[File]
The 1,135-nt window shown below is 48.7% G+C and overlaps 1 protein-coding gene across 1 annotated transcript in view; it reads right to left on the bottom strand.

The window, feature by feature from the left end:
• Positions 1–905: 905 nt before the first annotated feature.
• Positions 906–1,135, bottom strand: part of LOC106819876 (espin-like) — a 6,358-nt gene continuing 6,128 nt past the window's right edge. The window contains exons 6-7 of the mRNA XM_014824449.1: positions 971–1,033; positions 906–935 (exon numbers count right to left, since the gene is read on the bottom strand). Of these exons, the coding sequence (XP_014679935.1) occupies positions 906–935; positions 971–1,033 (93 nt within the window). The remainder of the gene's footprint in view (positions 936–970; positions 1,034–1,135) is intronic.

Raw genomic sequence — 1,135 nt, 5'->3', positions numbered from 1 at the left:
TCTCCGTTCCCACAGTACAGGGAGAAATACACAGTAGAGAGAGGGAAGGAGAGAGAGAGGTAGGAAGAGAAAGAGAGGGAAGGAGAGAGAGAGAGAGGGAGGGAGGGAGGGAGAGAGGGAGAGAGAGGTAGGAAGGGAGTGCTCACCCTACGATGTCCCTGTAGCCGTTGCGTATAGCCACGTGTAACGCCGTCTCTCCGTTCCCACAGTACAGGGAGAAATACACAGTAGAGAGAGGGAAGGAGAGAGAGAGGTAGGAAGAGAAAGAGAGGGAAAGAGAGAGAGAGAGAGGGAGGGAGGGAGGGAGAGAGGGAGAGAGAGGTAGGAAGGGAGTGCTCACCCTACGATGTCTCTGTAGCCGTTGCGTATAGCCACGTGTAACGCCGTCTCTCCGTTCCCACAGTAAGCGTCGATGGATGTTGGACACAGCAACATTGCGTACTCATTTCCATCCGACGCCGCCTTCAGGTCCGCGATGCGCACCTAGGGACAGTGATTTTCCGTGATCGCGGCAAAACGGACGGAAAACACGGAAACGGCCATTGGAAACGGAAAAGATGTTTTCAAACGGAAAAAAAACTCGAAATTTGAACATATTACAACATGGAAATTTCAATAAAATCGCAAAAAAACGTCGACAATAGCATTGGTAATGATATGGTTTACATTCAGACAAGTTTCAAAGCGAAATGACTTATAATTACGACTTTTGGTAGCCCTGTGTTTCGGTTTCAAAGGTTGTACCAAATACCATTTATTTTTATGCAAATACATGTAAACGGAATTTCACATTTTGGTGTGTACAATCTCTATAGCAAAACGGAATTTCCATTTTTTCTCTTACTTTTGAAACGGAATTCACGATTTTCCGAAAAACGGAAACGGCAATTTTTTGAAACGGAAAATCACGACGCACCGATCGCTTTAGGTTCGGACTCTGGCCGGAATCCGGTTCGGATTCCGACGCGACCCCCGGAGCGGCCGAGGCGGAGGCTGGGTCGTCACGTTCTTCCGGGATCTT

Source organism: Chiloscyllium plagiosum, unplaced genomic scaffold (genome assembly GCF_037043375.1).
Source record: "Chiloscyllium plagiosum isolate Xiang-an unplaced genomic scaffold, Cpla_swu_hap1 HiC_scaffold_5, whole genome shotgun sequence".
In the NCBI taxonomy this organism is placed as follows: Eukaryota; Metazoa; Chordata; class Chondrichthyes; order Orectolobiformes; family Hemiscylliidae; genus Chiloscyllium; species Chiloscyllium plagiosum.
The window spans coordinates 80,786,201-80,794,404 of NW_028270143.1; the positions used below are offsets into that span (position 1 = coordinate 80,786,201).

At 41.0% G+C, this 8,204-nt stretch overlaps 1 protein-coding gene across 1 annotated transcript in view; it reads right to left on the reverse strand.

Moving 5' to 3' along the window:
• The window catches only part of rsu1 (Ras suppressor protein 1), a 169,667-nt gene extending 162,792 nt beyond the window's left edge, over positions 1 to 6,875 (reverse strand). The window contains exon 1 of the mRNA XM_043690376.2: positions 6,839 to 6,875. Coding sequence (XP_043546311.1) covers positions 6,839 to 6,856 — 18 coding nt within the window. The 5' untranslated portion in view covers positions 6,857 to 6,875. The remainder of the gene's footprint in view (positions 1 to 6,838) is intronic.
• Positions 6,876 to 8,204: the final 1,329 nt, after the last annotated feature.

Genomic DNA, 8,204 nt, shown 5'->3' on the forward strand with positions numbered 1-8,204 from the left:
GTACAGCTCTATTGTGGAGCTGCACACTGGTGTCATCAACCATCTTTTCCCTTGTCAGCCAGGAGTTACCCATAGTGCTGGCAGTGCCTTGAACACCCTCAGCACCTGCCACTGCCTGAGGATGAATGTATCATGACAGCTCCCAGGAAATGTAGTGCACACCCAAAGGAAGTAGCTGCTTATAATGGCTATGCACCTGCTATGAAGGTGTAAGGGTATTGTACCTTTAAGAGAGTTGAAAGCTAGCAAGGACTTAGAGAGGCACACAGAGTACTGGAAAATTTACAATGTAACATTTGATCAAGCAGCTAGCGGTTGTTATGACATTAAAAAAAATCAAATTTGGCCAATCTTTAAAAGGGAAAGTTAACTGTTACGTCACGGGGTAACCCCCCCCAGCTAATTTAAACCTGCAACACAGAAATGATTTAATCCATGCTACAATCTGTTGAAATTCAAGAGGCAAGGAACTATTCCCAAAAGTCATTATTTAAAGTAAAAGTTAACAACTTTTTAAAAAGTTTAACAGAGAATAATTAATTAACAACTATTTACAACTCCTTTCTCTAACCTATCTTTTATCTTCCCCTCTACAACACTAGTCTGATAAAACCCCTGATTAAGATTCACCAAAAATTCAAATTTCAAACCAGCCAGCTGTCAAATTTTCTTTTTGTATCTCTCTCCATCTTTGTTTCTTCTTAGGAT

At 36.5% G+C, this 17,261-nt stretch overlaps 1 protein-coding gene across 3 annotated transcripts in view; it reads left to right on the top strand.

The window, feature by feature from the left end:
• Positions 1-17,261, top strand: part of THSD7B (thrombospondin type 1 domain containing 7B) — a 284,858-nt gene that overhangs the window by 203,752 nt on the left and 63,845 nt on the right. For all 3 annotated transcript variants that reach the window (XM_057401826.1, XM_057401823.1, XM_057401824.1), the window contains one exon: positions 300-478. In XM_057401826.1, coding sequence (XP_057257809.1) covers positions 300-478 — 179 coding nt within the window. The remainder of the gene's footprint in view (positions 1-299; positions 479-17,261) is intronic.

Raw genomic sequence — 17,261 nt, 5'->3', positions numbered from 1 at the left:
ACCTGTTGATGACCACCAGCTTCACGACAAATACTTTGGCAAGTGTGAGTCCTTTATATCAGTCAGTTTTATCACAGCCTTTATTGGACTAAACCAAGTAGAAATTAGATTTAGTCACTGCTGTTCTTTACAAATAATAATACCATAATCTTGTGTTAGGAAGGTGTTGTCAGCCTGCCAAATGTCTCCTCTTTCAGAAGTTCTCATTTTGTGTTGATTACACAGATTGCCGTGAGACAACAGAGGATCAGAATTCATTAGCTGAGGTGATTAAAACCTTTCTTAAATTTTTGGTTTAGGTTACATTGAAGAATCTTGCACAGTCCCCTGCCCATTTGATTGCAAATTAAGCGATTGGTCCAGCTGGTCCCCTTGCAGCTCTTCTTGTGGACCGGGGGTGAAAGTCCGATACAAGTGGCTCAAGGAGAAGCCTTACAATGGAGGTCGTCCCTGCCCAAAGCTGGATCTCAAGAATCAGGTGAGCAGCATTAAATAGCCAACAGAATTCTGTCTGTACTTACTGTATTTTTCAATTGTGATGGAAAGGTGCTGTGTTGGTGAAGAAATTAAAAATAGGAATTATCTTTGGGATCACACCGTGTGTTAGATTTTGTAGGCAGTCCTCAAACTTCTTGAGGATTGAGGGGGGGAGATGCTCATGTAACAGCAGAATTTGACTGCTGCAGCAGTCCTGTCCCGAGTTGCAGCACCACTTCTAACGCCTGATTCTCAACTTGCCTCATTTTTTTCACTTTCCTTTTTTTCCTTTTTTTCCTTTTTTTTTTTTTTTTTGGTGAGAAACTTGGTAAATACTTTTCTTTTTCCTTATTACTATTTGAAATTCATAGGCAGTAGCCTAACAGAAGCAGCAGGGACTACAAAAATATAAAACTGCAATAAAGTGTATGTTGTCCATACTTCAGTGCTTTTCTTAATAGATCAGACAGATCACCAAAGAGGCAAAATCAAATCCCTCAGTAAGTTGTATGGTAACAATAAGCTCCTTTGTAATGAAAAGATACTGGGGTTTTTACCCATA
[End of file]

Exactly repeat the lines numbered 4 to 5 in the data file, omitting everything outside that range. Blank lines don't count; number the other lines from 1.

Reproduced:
• Positions 906–1,135, bottom strand: part of LOC106819876 (espin-like) — a 6,358-nt gene continuing 6,128 nt past the window's right edge. The window contains exons 6-7 of the mRNA XM_014824449.1: positions 971–1,033; positions 906–935 (exon numbers count right to left, since the gene is read on the bottom strand). Of these exons, the coding sequence (XP_014679935.1) occupies positions 906–935; positions 971–1,033 (93 nt within the window). The remainder of the gene's footprint in view (positions 936–970; positions 1,034–1,135) is intronic.

Raw genomic sequence — 1,135 nt, 5'->3', positions numbered from 1 at the left: